Part Two: Development and Cows
Shafer: The large expanses of land needed for raising cattle are fast disappearing in California. The states population growth eats up thousands of acres of agricultural land each year and the new residents want to be able to use the open ranchland. In the second part of our series on family farming, Robin White looks at how the new California is putting the squeeze on traditional cattle raising.
White: Its pretty hard in todays California to find ranching like it used to be before the growth of interstate highways and widespread subdivisions. (Begin to bring up Mooing - cattle drive SFX) In the Owens Valley, south of Bishop, Tom Noland and his family still drive cows on horseback into the eastern Sierra for summer grazing just like his grandfather did in the early part of the century.
(Cowboys...dogs... SFX in the clear)
Noland says the cows actually enjoy the drive.
Noland: if you were to just sit down there on the ranch and not let em go to the mountains they would just be upset and in fact some of them have to stay and theyre not very happy about it....
White: California was once a huge cattle ranch with no fences and no roads and scenes like this were common. But now cattle drives like the Nolands are a rarity. Theres just not enough open space. (Mooing and galloping SFX ) At one point a calf breaks loose from the herd and runs across the desert with two riders chasing it at high speed.
Noland: leave him alone... hey Fi! We wanna go real easy now cause that guy's woofed. Stay with him though! stay with him... don't let him out of your sight.
White: Its a dramatic moment and it highlights why ranching needs open space. If there were houses here the calf and riders would be running into them. But its the opposite thats happening on Californias suburban fringe where development is running into the cows. (Freeway SFX) Nowhere is this more apparent than in the Dublin hills east of San Francisco. In her house overlooking hwy 580, rancher Marie Cronin remembers her final drive in 1970.
Cronin: The real last cattle drive that we had here in Alameda County was from Sunol down to the slaughterhouse in Pleasanton. We had a chuck wagon we did it like we always did it...
White: ...but now the slaughterhouse in Pleasanton is long since gone and Cronins watched the population of Dublin go from 53 residents to 33,000. With the growth has come an explosion - of complaints - about cattle.
Cronin: Youll have the people complain they can hear the cows mooing on Sunday morning or the odors or they object to the farmer out there doing his fire breaks
White Some of Cronins new neighbors say they were drawn to Dublin partly because they thought the open space around the town was preserved. Morgan King lives in a house high in the Dublin hills.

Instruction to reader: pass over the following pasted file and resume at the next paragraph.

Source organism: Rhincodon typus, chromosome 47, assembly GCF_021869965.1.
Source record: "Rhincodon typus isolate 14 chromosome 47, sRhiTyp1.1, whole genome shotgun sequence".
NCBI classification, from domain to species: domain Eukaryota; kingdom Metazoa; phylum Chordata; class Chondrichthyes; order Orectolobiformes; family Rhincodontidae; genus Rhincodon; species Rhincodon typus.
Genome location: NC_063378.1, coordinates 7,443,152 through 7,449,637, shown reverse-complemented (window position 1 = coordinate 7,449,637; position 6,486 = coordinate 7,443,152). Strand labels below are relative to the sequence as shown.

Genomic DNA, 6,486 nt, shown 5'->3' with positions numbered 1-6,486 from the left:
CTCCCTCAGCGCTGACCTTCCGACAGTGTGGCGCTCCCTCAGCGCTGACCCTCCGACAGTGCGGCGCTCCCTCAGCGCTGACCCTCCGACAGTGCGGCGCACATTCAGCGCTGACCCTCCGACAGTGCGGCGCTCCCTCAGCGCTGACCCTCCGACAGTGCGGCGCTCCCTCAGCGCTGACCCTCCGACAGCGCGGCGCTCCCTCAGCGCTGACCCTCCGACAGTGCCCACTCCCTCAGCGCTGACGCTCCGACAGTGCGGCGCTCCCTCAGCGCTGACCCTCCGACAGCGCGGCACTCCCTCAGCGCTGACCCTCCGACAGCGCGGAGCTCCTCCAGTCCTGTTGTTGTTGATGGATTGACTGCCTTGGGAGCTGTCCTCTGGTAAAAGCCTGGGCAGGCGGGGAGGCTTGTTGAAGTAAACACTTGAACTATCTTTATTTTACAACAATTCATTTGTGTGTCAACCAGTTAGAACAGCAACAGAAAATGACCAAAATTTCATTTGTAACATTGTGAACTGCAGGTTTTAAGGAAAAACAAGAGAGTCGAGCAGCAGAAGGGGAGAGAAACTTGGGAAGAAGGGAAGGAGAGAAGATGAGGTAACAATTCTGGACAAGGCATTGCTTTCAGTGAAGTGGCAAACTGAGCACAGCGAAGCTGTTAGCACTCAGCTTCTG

King when we looked at some homes up in the hills we liked the fact there were some creeks and some trees and you could see the deer running through and it was a nice view - that sort of thing.
White But King and his neighbors soon found out the land around the houses wasnt preserved but was private land being used to raise cattle. To prevent further development in the area King wrote a ballot measure which passed in Novembers election. It should have helped ranchers by preserving the land for agriculture, but some say it makes ranching harder by setting limits on agricultural buildings and by forcing down the value of their land. King makes no bones about his ultimate goal.
King; My personal goal is to have the city of Dublin eventually acquire all of it, all 3200 acres and to be turned into the west dublin equestrian park and natural habitat...
White: This doesnt go over well with the ranchers like Marie Cronin whove run cattle on the land for generations.
Cronin: for me I would say Im stayin here. Youre meetin me at my gate with a pitchfork and Im not about to leave. If I leave its on my terms and Im not going
White: But Cronins son John has already moved his share of the family ranch to land in the Delta area and other local families have given up ranching because they say the return is not worth the hassle. Lynn Hutsinger, who studies rural land use at UC Berkeley says if too many stop ranching the open land could lose its appeal.
Hutsinger: A lot of areas have been grazed for a hundred years we take grazing off it we change em - were changing that area ecologically and that may have some consequences that we dont anticipate
White: Hutsinger says if cows are kept off places such as the East Bay hills the land could turn to brush and become a fire hazard which is something that the residents wouldnt want. She already sees signs of the ranchers and their neighbors working together.
Hutsinger: ranchers have told me that suburban people are helpful to them they tell them if they see a sick animal or if an animals out if they have a good relationship with the people around their land it can be quite helpful...
(Bring up cattle drive SFX and run under graph)
White The suburban residents of the East Bay are not likely to witness the wildness of a cattle drive any time soon. But some still hold out hope that the ranchers and the residents will find a way to peacefully coexist. For the California Report, Im Robin White in Dublin